Ken Burns on the Generation that Survived The Dust Bowl

Friday, November 16, 2012

dust bowl

The Dust Bowl, created during the so-called Dirty Thirties, is considered one of the worst man-made environmental catastrophes in American history. In his latest film, director Ken Burns tells the story of the migrant farmers who in the early 20th century moved to an area of Oklahoma once called “No Man’s Land."

With infrequent rain, this part of the country was a risky place to eke out a living, but in the 1920s the southern plains experienced an unusual wet spell and a boom in wheat production followed. Millions of acres of soil were plowed for the first time and virgin grasslands were converted to wheat fields. The boom eventually went bust and those who remained in the region struggled to survive through a decade of drought and a series of devastating dust storms.

Here’s how the historian Pamela Riney-Kehrberg describes what happened, in Burn’s film following the "Great Plow-Up":

“This is one of the worst sustained environmental disasters in American history. It’s not something that happens in just one year, it’s not something that just lasts for three or four years, it’s a decade. Because of the combination of extreme drought and extreme high temperatures, this is the worst ten year period in recorded history on the plains.”

Ken Burns, the film's director, recounts the making of "The Dust Bowl," from the studios of our partner WGBH. The film airs on PBS on Sunday November 18 and Monday November 19. Check local listings

"You know, this film is filled with folks in their late 80s and early 90s, and it is our habit, particularly in our media culture to see them as some sort of fading dinosaurs," Burns says. "But in fact if you look through that, you realize you're looking at children, and teenagers, who are the last living witnesses, the last living survivors, to the worst man-made ecological disaster in American history - the dust bowl."

"You realize, as Faulkner said, that history is not was, but is," Burns says. The story of the dust bowl has a lot of resonance today - about the consequences of human actions on the climate, and the tragedy that it can cause.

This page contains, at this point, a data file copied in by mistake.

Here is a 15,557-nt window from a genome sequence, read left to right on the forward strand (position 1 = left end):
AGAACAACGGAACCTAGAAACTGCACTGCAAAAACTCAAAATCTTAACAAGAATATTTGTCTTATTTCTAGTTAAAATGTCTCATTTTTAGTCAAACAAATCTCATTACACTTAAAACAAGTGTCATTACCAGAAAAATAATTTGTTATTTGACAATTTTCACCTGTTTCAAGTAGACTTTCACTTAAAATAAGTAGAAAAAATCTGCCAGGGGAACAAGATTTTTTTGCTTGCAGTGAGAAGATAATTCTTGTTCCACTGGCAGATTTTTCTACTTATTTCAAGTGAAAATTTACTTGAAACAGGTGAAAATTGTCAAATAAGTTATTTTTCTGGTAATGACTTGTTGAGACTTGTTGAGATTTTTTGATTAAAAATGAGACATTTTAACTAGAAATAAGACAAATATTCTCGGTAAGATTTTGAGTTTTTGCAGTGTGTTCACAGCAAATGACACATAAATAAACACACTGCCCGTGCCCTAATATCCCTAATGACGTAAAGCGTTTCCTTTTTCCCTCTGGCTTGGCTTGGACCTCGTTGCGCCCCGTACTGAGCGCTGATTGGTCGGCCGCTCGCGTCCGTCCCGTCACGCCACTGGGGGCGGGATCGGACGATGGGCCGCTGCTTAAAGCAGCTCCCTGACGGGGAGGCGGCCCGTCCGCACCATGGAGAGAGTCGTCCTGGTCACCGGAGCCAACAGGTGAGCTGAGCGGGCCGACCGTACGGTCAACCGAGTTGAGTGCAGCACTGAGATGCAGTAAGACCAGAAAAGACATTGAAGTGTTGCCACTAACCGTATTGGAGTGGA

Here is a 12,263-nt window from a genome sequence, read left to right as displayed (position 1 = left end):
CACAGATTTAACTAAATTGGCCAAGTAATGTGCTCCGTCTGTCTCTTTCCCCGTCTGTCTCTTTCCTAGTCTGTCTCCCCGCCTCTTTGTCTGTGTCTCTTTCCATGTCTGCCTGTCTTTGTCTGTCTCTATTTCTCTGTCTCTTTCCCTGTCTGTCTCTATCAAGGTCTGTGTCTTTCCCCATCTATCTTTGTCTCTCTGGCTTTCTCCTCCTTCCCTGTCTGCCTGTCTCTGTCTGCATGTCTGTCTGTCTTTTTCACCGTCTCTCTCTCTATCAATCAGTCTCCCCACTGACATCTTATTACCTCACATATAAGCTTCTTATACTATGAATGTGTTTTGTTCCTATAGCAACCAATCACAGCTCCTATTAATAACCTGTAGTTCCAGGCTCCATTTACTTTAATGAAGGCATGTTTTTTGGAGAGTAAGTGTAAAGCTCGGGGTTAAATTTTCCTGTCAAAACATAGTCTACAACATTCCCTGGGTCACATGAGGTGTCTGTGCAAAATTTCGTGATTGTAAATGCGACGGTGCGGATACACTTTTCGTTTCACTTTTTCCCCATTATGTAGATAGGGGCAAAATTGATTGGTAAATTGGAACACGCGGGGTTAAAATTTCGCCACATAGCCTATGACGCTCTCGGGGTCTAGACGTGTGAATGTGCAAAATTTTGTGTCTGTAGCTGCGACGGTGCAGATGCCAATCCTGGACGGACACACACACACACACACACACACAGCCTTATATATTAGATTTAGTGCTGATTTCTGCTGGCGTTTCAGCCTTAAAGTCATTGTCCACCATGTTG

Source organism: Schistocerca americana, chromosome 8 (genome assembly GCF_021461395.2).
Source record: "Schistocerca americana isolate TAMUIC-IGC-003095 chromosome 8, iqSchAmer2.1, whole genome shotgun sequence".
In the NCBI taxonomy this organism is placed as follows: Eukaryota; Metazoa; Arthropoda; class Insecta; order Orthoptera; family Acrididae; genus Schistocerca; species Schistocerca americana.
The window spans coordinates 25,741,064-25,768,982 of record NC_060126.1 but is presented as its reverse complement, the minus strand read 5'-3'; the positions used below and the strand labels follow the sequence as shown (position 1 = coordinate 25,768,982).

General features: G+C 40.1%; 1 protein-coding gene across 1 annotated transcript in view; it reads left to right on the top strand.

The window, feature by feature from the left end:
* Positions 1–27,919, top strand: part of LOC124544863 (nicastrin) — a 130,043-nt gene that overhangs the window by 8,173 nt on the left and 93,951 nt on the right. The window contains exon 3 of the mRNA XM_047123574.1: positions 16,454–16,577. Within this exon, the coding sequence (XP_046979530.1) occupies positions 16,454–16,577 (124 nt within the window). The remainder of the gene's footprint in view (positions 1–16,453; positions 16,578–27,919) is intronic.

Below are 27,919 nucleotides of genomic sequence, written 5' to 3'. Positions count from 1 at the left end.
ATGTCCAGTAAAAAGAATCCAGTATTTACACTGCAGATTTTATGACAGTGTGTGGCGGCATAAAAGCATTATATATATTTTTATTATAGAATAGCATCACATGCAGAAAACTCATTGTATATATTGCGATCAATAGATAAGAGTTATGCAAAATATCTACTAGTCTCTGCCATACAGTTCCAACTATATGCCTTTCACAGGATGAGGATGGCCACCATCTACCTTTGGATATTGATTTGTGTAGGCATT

Farm Security Administration photographer Dorothea Lange came across Florence Thompson and her children in a pea pickers' camp in Nipomo, California, in March 1936.

The huge Black Sunday storm — the worst storm of the decade-long Dust Bowl in the southern Plains — as it approaches Ulysses, Kansas, April 14, 1935. Daylight turned to total blackness in mid-afternoon.

Farm Security Administration photographer Arthur Rothstein captured this photograph of Art Coble and his sons, south of Boise City, Oklahoma, in April 1936. It became one of the iconic photographs of the Dust Bowl and one of the most reproduced photos of the twentieth century. (Caption courtesy PBS)


Ken Burns

Produced by:

Elizabeth Ross

Comments [1]


"Man overreaching"

Examine the 1930's.
In hindsight what was more catastrophic for the nation and the world?
The Dust Bowl and other environmental events or an economic meltdown made worse by intense government involvement and the rise of Stalinism and Nazism in response to that economic meltdown and the inability of the United States to address it in time due to our economic quagmire?

Why are we quick to blame the overreaching of individuals trying to grow food but are quick to excuse the disasters of overreaching government involvement, like say spending over five trillion dollars in four years?
Oh, yeah..this is PBS.

In the Great Depression people escaped Texas for California and in today's great depression people are escaping California for Texas. Any PBS programming in the pipeline for the causes of that great migration from the coasts to the midwest?

Nov. 16 2012 10:29 AM

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